Watching the Sausage Get Made


Amtrak ridership is down by 87 percent, so Amtrak needs a $2.9 billion rescue from Congress, the company’s executive vice president, Stephen Gardner, told a congressional subcommittee yesterday. Transit ridership is down 70 to 90 percent, added American Public Transportation Association president Paul Skoutelas, so the transit industry wants a $32 billion bailout from Congress.

Those are just their short-term demands, as was made clear in the hearing held by the House Subcommittee on Railroads, Pipelines, and Hazardous Materials. Both Amtrak and New York commuter railroads want $20 billion for the Gateway Project, which would replace bridges and tunnels between Newark and New York City. Transit agencies want $106 billion to restore their backlog of poorly maintained rail systems. And even that is only the beginning.

In testimony at this hearing, the Antiplanner pointed out that Americans ride Amtrak an average of just 19 miles a year, which is barely one-tenth of a percent of all passenger travel in the United States. Yet many other speakers waxed lyrical about how vital Amtrak was to the country. I pointed out that even in the Northeast Corridor, Amtrak has only 6 percent of the intercity travel market, with the vast majority of travel taking place on the highways. Yet others took it for granted that the entire Northeast would shut down if Amtrak weren’t running.

Amtrak is still running, but running mostly empty. Gardner admitted that it carried only 13,000 passengers on Tuesday, when in a normal year it would be 100,000. He also said that only 128 people got on board its long-distance trains that day. As far as I can tell, neither the Northeast Corridor nor any other part of the country is shutting down due to a lack of Amtrak riders. Yet Gardner asked Congress for money to restore the frequency of long-distance trains from three days to seven days a week.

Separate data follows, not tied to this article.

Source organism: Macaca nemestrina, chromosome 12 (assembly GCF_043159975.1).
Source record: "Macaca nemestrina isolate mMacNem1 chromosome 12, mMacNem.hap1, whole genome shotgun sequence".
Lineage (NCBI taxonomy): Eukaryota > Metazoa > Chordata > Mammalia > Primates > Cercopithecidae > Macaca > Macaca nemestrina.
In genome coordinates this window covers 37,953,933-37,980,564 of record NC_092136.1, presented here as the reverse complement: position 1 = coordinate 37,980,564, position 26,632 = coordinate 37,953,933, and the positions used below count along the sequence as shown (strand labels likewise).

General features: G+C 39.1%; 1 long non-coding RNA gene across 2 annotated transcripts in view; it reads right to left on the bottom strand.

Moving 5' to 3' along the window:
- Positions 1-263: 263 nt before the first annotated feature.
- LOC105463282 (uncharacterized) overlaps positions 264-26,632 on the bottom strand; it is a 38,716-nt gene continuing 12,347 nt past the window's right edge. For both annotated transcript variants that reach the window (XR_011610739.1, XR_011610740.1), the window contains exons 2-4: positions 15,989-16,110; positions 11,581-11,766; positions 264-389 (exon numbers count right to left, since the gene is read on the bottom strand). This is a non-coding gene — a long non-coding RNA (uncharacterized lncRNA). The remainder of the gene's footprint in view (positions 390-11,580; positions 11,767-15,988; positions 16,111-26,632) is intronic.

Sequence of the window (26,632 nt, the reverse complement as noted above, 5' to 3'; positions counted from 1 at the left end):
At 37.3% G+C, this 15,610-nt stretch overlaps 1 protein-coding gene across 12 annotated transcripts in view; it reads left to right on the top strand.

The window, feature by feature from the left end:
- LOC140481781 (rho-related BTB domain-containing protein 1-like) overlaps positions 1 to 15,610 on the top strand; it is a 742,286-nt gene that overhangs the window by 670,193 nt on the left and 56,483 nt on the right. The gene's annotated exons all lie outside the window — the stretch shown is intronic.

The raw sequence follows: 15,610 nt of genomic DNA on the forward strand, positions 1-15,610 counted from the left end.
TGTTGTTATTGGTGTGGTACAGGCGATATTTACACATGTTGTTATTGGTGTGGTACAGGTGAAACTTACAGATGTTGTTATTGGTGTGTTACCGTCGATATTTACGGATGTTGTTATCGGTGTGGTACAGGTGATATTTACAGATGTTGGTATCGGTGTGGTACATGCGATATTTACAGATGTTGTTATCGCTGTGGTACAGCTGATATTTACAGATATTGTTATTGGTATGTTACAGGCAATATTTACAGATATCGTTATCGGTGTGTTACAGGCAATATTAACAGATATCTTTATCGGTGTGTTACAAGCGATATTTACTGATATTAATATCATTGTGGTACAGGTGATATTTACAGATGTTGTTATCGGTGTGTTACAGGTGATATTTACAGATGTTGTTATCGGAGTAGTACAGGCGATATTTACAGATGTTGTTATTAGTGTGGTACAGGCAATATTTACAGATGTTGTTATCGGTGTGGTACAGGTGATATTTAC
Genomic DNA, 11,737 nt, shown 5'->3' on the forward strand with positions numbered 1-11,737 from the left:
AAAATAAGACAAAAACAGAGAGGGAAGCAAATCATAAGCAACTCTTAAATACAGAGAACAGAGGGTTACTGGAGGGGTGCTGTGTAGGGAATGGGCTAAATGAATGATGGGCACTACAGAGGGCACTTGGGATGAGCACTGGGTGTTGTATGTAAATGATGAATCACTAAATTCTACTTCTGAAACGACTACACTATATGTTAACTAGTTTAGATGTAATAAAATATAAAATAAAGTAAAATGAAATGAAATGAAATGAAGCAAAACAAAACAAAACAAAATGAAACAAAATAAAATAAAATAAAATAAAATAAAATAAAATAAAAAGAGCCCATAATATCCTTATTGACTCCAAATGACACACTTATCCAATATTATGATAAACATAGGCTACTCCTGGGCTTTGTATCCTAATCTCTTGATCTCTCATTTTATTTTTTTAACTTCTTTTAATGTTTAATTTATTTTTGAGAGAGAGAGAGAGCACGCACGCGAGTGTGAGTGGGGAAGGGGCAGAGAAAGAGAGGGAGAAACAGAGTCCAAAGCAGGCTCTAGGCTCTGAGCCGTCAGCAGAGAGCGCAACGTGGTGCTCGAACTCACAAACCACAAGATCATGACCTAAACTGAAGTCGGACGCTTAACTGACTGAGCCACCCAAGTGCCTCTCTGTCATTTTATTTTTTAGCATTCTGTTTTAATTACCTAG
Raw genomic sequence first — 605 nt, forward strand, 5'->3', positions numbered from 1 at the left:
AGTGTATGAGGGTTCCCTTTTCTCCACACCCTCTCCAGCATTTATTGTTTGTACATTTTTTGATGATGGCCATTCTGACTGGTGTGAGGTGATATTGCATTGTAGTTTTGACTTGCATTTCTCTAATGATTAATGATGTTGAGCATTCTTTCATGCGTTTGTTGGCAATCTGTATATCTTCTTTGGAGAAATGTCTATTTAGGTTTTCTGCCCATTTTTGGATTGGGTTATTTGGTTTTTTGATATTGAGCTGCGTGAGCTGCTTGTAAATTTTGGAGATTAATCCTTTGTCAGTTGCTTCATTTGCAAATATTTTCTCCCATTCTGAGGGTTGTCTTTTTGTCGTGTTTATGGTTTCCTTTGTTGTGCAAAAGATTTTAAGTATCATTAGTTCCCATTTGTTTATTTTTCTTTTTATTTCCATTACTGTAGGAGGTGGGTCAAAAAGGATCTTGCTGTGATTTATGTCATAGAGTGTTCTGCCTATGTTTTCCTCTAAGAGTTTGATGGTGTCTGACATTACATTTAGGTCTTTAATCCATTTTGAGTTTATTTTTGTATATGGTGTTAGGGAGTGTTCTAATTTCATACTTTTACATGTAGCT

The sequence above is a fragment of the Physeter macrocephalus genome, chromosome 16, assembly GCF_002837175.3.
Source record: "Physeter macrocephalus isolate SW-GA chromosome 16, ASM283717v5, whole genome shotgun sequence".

The incongruity between asking for more money even as Amtrak and the transit agencies admitted that hardly anyone was using their services is completely typical of these politicized entities. An environmental webcast taking place today notes that “transit systems across the country have seen major declines in ridership” yet they “have not wavered on their climate and sustainability commitments.” What garbage! If they really cared about climate change, they would reduce their operations in parallel with reduced ridership. Instead, many are proud that they have actually increased their greenhouse gas emissions in the name of “social distancing.”

The ostensible reason for yesterday’s hearing was the preference that railroads are supposed to give Amtrak over freight trains. Gardner claimed that this was an agreement made by the railroads when Amtrak took over the passenger trains in 1971, but there is little evidence for that. The law that created Amtrak also specified that it was to be a “for-profit company,” which some have argued means that it wasn’t supposed to ever receive any subsidies. There is more evidence of that than the claim that the private railroads agreed to give passenger trains priority.

Read the rest of this piece at The Antiplanner.

Randal O'Toole ( is a senior fellow with the Cato Institute analyzing land-use and transportation policies and the author of American Nightmare: How Government Undermines the Dream of Homeownership.

Photo: screenshot from video shown above.